Earlier this year, Johnnie Ball, Dirk Von Delft and Stefan Vine completed a mammoth 4,000 mile rowing expedition from Portugal to South America in aid of Dementia UK. The challenge, which took 65 days to complete, raised £50,000 for charity has also won the trio a place in the Guinness book of world-records. The expedition was in memory of Johnnie’s late father who was diagnosed with frontotemporal dementia when Johnnie was 15 which inspired him to take on a challenege to raise awareness of the challenges families face when taking on full-time carer responsibilities.
Vango were proud sponsors of the Forget-Me-Knot Row expedition, and provided the team with meal rations and sleeping equipment to help the team get the best nights sleep in between rowing shifts.
How did you prepare for such a huge undertaking?
“The first thing that springs to people’s minds when they think about a challenge like this is the physical preparation, but in a way, that was one of the easier parts of our prep,” Johnnie explains. “I used a rowing machine and started weight and mobility training to reduce the chance of injury, and we had plenty of rowing practice before the expedition itself.”
The team soon realise that mental preparation was just as important as the physical training.
“Spending several months in cramped conditions with two other people was going to be tough. We needed to prepare ourselves for the mental toll this could take. Each of us underwent detailed psychological profiling,” Johnnie says. “We needed to be able to have truly open conversations about who we were.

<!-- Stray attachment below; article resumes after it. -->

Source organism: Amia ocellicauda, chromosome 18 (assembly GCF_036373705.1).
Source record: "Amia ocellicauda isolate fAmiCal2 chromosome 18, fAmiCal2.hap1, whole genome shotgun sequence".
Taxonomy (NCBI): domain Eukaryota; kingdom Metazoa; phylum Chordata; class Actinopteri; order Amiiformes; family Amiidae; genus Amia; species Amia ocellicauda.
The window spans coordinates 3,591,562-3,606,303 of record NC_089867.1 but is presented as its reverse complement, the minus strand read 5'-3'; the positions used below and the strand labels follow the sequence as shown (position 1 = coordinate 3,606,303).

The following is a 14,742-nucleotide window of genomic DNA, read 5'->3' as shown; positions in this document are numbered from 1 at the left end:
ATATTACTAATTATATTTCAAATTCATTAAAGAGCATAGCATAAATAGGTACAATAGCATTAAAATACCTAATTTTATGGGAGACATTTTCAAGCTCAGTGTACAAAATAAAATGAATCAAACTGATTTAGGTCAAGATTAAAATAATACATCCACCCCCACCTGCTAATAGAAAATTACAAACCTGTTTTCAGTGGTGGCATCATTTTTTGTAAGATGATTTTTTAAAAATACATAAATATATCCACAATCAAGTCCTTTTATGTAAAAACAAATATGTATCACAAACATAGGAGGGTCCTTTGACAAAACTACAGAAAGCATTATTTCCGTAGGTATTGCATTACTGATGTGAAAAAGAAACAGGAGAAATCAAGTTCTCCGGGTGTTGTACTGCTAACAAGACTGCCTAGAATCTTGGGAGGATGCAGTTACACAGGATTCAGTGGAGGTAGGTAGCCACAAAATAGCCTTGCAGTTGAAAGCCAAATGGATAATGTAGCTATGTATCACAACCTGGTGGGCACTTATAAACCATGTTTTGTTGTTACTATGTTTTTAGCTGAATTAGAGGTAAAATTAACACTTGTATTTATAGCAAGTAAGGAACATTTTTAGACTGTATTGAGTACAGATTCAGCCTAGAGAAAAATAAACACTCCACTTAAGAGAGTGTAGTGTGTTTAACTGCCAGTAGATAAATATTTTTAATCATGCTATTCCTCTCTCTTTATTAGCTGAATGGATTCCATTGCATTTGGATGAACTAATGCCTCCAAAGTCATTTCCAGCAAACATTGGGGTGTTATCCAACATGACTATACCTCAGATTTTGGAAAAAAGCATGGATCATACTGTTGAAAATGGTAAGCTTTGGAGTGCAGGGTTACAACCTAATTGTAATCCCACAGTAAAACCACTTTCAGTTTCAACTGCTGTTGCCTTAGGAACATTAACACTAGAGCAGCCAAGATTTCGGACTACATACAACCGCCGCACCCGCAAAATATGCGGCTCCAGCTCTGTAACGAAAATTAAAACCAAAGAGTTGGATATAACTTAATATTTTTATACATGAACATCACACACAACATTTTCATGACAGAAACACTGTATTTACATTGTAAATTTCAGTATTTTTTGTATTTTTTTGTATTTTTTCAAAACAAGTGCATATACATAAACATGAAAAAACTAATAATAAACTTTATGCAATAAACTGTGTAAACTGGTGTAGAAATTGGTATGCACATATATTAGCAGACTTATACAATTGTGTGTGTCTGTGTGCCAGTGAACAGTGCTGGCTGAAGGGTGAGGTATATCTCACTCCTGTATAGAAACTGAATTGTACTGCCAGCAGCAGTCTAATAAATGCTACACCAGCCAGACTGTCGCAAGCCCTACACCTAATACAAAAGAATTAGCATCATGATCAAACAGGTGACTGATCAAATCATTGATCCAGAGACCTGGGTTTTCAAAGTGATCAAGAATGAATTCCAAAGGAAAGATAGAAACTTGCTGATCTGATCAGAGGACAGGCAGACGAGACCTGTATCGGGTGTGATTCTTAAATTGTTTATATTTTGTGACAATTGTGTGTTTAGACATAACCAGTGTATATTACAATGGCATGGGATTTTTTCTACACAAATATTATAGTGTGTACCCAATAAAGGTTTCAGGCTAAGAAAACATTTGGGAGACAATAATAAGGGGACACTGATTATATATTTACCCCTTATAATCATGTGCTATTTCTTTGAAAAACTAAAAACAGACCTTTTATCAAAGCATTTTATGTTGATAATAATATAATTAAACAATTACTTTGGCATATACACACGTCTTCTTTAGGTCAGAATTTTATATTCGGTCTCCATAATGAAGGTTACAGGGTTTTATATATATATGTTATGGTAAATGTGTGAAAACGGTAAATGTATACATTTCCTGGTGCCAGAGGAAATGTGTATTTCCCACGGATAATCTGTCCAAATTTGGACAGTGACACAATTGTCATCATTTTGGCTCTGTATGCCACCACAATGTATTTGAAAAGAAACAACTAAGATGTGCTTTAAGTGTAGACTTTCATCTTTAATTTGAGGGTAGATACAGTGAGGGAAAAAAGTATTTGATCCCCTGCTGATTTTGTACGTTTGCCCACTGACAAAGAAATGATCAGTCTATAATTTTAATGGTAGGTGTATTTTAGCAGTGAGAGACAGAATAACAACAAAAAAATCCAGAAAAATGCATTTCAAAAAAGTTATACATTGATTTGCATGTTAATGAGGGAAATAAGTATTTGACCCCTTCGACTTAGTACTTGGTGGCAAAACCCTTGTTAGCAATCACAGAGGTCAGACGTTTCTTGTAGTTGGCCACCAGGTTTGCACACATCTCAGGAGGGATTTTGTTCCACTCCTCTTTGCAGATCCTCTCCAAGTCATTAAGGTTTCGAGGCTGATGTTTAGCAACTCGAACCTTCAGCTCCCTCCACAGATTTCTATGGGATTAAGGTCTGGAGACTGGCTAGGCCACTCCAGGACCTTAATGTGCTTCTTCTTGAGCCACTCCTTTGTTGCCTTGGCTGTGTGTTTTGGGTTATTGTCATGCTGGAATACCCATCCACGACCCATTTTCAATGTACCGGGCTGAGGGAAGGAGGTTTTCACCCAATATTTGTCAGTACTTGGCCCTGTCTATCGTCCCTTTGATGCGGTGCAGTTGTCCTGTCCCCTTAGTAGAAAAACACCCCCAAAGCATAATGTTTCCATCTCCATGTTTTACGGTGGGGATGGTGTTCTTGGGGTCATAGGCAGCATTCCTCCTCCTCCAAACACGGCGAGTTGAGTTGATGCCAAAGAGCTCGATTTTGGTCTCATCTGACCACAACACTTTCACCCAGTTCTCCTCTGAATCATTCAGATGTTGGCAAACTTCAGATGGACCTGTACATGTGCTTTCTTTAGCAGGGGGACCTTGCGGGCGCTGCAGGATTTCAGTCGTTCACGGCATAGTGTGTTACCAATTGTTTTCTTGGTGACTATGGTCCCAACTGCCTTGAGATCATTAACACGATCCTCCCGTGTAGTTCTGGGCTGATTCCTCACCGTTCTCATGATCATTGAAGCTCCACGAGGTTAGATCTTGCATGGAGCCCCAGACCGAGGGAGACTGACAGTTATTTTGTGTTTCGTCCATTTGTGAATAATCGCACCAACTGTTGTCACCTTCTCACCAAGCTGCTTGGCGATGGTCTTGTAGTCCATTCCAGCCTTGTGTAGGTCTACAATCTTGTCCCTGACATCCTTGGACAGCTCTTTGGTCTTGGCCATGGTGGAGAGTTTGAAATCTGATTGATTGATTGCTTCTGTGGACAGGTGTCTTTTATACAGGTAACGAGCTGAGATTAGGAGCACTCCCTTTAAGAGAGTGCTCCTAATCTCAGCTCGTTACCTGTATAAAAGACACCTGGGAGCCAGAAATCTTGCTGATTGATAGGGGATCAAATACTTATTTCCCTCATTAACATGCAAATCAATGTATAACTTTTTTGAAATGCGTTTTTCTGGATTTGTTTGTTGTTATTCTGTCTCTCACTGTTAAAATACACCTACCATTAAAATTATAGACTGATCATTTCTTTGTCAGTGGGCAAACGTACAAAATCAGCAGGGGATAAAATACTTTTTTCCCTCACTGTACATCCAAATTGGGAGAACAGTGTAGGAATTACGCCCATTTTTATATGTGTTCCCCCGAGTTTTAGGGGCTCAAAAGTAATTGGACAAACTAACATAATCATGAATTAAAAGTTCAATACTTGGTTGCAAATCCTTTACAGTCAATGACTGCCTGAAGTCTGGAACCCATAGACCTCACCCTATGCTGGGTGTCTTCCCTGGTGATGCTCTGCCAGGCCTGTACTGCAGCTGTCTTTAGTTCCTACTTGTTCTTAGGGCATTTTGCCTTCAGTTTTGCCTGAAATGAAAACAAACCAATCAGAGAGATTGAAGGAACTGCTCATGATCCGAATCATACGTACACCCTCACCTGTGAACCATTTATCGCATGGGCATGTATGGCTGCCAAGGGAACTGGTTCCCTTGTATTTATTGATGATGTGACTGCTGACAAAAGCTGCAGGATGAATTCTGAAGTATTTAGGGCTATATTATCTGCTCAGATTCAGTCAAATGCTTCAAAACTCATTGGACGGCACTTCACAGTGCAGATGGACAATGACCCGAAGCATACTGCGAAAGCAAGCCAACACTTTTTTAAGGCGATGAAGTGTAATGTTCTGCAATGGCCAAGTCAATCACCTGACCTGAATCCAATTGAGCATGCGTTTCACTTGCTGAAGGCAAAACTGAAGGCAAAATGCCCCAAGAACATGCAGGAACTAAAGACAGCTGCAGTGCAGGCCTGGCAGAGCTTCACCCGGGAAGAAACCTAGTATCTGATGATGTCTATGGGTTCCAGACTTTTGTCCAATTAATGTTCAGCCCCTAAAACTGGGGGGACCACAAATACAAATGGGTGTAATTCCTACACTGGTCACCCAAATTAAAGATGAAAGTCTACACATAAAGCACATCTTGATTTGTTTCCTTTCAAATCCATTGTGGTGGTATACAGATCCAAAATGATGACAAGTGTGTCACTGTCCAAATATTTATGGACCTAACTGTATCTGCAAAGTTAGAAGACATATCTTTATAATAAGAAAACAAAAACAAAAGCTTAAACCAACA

How did you split the rowing on the boat?
“We rowed for 12 hours a day, in shifts of two hours on and two hours off, seven days a week. Although when our steering broke we had to add in an additional two hours steering before we had our two hours of sleep. We rowed seven days a week for 65 days, with minimum breaks in between. It was tough but the team morale kept me going!"
What were the high points of the expedition?
The best one was when a pod of dolphins gave us a show. We saw a lot of pods, but these dolphins didn’t just swim alongside us. They surfed the waves, did backflips, spins and somersaults while swimming around the boat, doing it again and again for about 20 minutes. It was just brilliant
And what were the biggest challenges you faced?
Because of time pressures we set off in bad weather but soon stopped because the wind was blowing in the wrong direction. We couldn’t row, so we had to ride out the weather while anchored on the high seas. We were essentially trapped in our tiny cabins unable to eat because of seasickness and unable to sleep because it felt like we were in a washing machine. I think we’d all agree that those first 10 days were the lowest point.
How did it feel when you reached dry land after 65 days at sea?
That was an adventure in itself. We saw land for the first time at night and thought ‘great, we can cruise in’. But suddenly the current turned crazy and pulled the boat all over the place. Then the power went, so we had no steering. For the next few hours, we were in emergency mode, battling the current to reach the coast. When we did get there, we had to row another three miles upriver to a pontoon where we were due to stop. Stef was the first out of the boat and immediately fell over because he had no land legs. It was the middle of the night so we arrived to an empty dock, we all just lay down on the pontoon and laughed!